Allegheny Drive Shows Its Teeth on New Single “Hippodrome”

264AC284-0C4C-49B8-A071-BF59742D2E0C.jpegAllegheny Drive | Denton TX

By David Fletcher

Allegheny Drive is the angular concoction of Denton, Texas-based cro-magnons Noe Palacios (Singer/Guitar), Nathan Clark (Percussionist), Ian Clark (Keyboardist) and Mackey Divine (Bassist). Usually joined by an extra member or two on stage, the result is a fun dismemberment of music, catchy melodies and beautiful dynamics as they throw a hodgepodge of genres together such as psychedelia, jazz, punk, post-hardcore and electronica.

The band initially came together in the summer of 2015 for one evening and parted ways to enjoy life until the winter of early 2016 brought them back to each other to perform originals written by Palacios and Divine. These went on to amass an EP by the name of Jaybird. Bowling For Soup’s singer and guitarist, Jaret Reddick, heard the main single from that EP and decided it was a sound that needed to be elevated, so he brought the band into Valve Studios and produced six of their songs.

Now with their new single released on Independence Day, “Hippodrome,” Allegheny Drive is really starting to show its teeth.

allegheny drive
Noe Palacios (Singer/Guitar) | Allegheny Drive02377360-9A3F-4479-8A13-D2F215DC9A78.jpeg
Nathan Clark (Percussionist) | Allegheny Drive
Contributed Photos

A result of Palacios and Clark locking themselves into a room for 36 hours, the track describes the world’s youth at the hands of authority and modernity, stripping them of identity by means of unnatural ruling and living. Entirely self-produced, recorded, mixed and mastered, “Hippodrome” is angular with moments of lush dynamics, bold rhythms, perverted structure and intensely performed but catchy vocals. The group is currently working Reddick again as producer for an EP.

From the moment the needle drops, fans familiar with the band’s catalogue will notice that something has drastically changed in its approach. Gone is the underlying spaciness of their previous work. What is left is a brutal chaos masterfully steered on its way to the apocalypse.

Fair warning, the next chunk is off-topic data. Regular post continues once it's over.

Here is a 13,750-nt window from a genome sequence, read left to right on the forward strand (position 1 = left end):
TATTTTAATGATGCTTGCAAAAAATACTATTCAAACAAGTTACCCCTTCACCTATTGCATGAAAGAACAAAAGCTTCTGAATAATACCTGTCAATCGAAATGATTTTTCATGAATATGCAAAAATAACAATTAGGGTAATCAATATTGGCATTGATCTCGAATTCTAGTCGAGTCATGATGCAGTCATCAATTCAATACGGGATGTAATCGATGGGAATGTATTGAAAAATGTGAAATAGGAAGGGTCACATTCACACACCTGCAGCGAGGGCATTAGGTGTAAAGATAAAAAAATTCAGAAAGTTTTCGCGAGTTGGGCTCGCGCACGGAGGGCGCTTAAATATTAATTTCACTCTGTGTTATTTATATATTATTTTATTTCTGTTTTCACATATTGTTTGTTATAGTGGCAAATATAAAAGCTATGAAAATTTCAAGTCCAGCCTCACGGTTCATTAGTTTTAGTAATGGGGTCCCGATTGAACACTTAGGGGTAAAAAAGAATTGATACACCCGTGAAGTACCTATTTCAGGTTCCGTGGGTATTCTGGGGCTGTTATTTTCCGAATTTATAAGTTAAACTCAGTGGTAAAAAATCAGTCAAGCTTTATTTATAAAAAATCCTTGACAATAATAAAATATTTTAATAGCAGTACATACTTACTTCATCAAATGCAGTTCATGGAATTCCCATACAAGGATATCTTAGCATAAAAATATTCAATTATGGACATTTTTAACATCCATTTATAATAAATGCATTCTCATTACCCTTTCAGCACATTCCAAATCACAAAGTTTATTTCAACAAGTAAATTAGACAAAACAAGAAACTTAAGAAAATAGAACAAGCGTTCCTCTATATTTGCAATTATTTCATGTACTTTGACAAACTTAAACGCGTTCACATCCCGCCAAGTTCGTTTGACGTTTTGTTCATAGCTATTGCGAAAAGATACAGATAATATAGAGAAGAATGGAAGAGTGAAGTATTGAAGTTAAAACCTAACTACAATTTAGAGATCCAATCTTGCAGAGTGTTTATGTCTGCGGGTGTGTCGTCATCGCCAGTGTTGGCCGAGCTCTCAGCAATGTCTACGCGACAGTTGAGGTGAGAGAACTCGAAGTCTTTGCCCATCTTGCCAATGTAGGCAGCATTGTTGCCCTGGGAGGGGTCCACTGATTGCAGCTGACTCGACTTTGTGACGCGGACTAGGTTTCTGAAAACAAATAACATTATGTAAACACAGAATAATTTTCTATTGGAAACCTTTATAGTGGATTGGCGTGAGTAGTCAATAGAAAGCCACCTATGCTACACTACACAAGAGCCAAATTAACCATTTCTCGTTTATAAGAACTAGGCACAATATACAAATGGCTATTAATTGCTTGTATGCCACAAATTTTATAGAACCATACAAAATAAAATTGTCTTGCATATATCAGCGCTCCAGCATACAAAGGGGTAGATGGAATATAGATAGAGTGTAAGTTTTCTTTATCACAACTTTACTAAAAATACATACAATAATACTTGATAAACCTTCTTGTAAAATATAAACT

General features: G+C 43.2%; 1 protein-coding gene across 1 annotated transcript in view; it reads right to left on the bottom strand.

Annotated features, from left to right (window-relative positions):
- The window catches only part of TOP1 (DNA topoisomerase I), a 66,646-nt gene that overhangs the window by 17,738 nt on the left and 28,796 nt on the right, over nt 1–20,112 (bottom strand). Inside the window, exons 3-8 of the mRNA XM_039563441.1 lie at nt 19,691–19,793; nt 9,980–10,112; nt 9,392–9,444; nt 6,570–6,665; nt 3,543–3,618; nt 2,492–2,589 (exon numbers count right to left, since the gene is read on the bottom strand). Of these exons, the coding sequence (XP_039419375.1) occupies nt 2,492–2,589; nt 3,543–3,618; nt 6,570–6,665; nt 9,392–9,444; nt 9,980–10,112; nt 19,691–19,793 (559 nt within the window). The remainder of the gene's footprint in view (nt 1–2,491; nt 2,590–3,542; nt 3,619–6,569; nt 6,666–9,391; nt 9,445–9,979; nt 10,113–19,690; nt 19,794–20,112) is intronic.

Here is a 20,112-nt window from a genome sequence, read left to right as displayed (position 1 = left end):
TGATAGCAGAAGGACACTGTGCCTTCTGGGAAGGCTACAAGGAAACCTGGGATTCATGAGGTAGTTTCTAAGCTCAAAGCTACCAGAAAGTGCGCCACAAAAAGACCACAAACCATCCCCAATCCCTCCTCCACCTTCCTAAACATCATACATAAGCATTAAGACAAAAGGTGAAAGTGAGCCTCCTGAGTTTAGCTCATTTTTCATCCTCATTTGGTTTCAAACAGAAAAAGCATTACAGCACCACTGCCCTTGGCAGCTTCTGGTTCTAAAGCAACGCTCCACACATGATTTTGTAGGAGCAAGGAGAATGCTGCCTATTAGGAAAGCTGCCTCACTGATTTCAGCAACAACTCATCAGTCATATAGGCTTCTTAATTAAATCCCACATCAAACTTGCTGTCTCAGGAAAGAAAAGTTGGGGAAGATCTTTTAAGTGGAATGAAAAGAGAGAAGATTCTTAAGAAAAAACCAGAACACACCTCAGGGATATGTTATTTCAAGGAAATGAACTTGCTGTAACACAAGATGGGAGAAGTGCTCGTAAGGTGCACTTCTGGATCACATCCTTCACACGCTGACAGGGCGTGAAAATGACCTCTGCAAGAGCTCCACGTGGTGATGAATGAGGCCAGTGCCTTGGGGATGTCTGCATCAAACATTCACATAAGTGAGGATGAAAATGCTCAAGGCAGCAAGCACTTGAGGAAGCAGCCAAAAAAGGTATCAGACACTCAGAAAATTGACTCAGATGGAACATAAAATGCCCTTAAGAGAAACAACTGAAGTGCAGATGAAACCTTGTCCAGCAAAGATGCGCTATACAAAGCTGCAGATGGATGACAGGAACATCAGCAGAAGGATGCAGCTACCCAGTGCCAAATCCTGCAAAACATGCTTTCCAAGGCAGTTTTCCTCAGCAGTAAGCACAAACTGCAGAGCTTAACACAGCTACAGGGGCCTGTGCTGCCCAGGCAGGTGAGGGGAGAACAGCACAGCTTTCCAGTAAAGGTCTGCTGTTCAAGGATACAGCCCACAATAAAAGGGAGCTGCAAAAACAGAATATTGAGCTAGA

It would be easy to make comparisons to At the Drive-In at this point as there are definitely some similarities. The lyrics, while not overtly political, simmer over the flames of social injustice – “Tent city blooms and we’re raising the poles” – while the music only adds to the feelings of confusion and anger.

What is different about Allegheny Drive’s approach, however, is how raw it all feels.

Granted, the band does not have the same record-label production of their Capitol-by-way-of-Grand-Royal-records ancestors, but one gets the sense in listening to the single that even if they had it, Allegheny Drive would have shirked it.

As the vocals seek to find order over the music’s chaos, there are still moments in which the voice cannot be contained.

Nowhere is this more apparent than in the second verse when the ice-cold delivery of “Twenty naughts stacked neck high / In my mahogany chest / Demerits as a…” is disrupted by the three clearly enunciated syllables of “MO-NI-KER!” As though the feeling of being labeled for nothing at all is too much stress for any voice to contain.

After the repetition of the song’s chorus, there is a kind of false ending that attempts to ease the band out of the disorder the song has displayed, but this is only a false ending.

What happens in the song’s final minute-and-a-half is a rising tension that is able to find structure in one moment and completely break down again as the band attempts to repeat the chorus one last time and fails.

This is not the failure of the song or its structure, this is a bold statement about the failure of “nice music” to truly fix what is broken.

“All our young festooned on the coup at the southpaw of a concrete noose” is what the song says and what it is refusing to be – adorned in flowers in the face of an illegal seizure of power that has displaced and murdered its own people.

No, this is ugly.



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